NEW DELHI (Reuters) - Hindu nationalists linked to Prime Minister Narendra Modi’s ruling party urged him on Wednesday to push through laws to allow the building of a temple on the ruins of a 16th century mosque, a flashpoint in tensions with minority Muslims.
A long-running dispute over the site in the northern town of Ayodhya has flared back into life in recent months in the build-up to national elections due before May.
The Supreme Court is weighing petitions from both communities on what should be built there and Modi told Reuters partner ANI on Tuesday that the judicial process should take its course.
A day later, Alok Kumar, the international working president of Vishva Hindu Parishad, responded: “The Supreme Court is taking its own sweet time and Hindus can’t wait endlessly to see a temple there.”
“We’ll persuade the government of Prime Minister Modi to issue legislation to start the process of a grand temple in Ayodhya,” he told journalists. He wanted the legislation in place before the government’s term ends, he added.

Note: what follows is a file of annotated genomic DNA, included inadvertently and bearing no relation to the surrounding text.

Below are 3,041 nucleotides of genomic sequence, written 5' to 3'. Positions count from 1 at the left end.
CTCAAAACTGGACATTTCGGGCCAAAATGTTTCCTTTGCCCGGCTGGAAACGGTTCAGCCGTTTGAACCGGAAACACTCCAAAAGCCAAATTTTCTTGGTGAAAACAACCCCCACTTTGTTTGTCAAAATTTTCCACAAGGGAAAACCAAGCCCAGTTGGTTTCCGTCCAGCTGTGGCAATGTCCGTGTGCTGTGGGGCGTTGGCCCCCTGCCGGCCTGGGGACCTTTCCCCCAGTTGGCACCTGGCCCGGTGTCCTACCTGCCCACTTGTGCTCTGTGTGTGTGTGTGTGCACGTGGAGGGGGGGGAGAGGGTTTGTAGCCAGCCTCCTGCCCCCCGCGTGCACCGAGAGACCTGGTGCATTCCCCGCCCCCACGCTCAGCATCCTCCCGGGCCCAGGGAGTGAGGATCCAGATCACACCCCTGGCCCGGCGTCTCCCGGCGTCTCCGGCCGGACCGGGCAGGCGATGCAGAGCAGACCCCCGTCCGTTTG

A Hindu crowd tore down the mosque in 1992, triggering riots that killed about 2,000 people across India, in one of the worst instances of communal violence since the partition of the country in 1947.
Vishva Hindu Parishad, also known as the World Hindu Council, has been spearheading a campaign over the past three decades to build a temple on the site of what Hindus say is the birthplace of Lord Ram, one of their most revered deities.
Over the past few months, the group allied to Modi’s nationalist Bharatiya Janata Party has organised rallies of tens of thousands of activists, monks and other supporters, at a time of growing political and cultural tensions.
At the other end of the country from Ayodhya, in the southern state of Kerala, two women defied a centuries-old ban on entering a Hindu temple on Wednesday, sparking protests and calls for a strike by conservative Hindu groups outraged by their visit.
Editing by Martin Howell and Andrew Heavens